If your Bitcoin wallet or exchange allows you to set up a password for accessing it, you should do so right away – a strong password can quite literally save your life.
However, adding an extra authentication factor can make it a lot harder to gain unauthorized access to your wallet or exchange.
CryptoGirl Tip #7: Always enable Two Factor Authentication for ALL of your exchanges. I have seen far too many people see their balances disappear overnight! I cannot stress this enough. specially for long term HODLers#DailyTips #Bitcoin #CryptoCurrencies #StaySafe
— Indian CryptoGirl (@DesiCryptoHodlr) December 11, 2017
Don’t forget to turn Two-Factor authentication on if your Bitcoin wallet or exchange supports it. You’ll either be asked to provide a unique code via Google Authenticator, or biometric identification such as a fingerprint.
6. Use New Bitcoin Address for Each Transaction
Some anonymous bitcoin wallets will allow you to generate a new receiving address every time you have to receive Bitcoins.
Using a new address for every new transaction may prove confusing at times, but it’s a good practice nonetheless. Why, you ask?
That’s because with different addresses being used each time, it would be a lot harder to link those transactions back to you.
Bitcoin is pseudonymous. Bitcoin transactions use a ‘bitcoin address’ which can be a pseudonym (fake name). Although the transactions are publicly visible, no one knows the transactor’s identity. If a new address is created for each transaction, then it is practically anonymous.
— Tumi Wallace (@TumiWallace) November 21, 2017
7. Use a Virtual Private Network
Using a VPN is another way to improve the anonymity of your transactions. When you make Bitcoin transactions, they’re posted on the Blockchain unencrypted.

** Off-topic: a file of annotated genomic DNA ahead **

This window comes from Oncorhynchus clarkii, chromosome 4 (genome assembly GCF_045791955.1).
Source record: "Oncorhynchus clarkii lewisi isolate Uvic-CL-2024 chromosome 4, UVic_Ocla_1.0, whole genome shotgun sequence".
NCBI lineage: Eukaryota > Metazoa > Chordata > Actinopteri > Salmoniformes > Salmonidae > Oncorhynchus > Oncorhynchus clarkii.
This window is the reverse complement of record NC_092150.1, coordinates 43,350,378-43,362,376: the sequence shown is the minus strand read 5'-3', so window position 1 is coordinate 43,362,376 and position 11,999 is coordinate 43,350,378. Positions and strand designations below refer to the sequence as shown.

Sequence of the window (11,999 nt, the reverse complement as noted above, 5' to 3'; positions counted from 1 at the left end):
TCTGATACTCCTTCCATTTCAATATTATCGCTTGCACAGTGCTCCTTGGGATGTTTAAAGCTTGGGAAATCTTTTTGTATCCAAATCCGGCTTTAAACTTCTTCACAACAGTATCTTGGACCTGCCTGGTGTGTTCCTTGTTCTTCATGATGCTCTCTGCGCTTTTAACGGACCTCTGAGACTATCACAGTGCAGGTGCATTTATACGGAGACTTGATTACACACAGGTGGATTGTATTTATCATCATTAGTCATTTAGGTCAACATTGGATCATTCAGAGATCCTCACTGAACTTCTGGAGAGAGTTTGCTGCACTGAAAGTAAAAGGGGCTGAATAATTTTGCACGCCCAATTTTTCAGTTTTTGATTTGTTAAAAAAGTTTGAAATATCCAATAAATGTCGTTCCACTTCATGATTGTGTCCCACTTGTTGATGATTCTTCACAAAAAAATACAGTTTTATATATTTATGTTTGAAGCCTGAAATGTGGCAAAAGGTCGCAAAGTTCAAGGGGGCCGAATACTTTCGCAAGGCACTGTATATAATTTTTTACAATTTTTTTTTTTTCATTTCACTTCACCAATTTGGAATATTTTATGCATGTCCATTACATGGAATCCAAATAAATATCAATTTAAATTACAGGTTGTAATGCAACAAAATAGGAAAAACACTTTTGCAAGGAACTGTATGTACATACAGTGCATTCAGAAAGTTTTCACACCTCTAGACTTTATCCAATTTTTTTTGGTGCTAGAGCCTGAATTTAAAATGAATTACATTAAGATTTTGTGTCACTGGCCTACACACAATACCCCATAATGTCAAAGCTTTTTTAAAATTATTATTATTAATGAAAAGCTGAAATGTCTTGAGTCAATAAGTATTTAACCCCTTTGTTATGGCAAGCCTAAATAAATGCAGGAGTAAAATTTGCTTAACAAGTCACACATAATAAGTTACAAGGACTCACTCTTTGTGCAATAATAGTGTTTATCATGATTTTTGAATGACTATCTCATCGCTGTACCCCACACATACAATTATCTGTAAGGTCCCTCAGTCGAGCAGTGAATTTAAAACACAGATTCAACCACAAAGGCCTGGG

If any intruder is monitoring the network, they can find out where those transactions are originating from and link that Bitcoin address to your IP address to de-anonymize you.
— Sigmund (@CryptoTherapist) August 27, 2014
Arming yourself with VPN like PureVPN can protect your Bitcoin privacy by:
- Securing all the internet traffic from your computer or device with 256-bit encryption while you carry out transactions.
- Preventing government agencies, hackers, and ISPs from monitoring your wallet traffic so they can’t determine your transactions or balances.
5 Best Anonymous Bitcoin Wallets You Can Rely On
Looking for a Bitcoin wallet that can keep you anonymous?
Though there aren’t many wallets that are focused towards anonymity, we have listed 5 of the best options so that you can easily find one that works for you:
- Samourai – Samourai produces a Bitcoin new address each time you receive Bitcoins and also includes privacy features like VPN and Tor support.
- BitLox – BitLox is a hardware wallet that can hold more than 100 wallets and create millions of Bitcoin addresses for each one of those wallets.
- Electrum – Electrum encrypts your private key, generates a new Bitcoin address for every transaction you make, and also supports third-party plugins for hardware wallets.
- Jaxx – Jaxx relies on a client-side security model, hosts your private keys locally, and doesn’t ask for any personal information – not even your email address!
- mSIGNA – mSIGNA is a multisignature wallet that supports BIP32, offline storage, encrypted paper and electronic backups, as well as multidevice synchronization.
Wrapping Things Up
Now that you know how to keep Bitcoins secure, you may be wondering: Should I buy Bitcoin? As Bitcoin continues to surge once again, you probably are already itching to invest your funds. However, keeping in mind the instability of the digital currency, it all comes down to the risk you’re willing to take.
Most experts, though, advise to never invest more than you can actually afford to lose and we believe that’s the best course of action. What do you think? Please feel free to leave your thoughts in the comments section below, and we’d be more than happy to reply!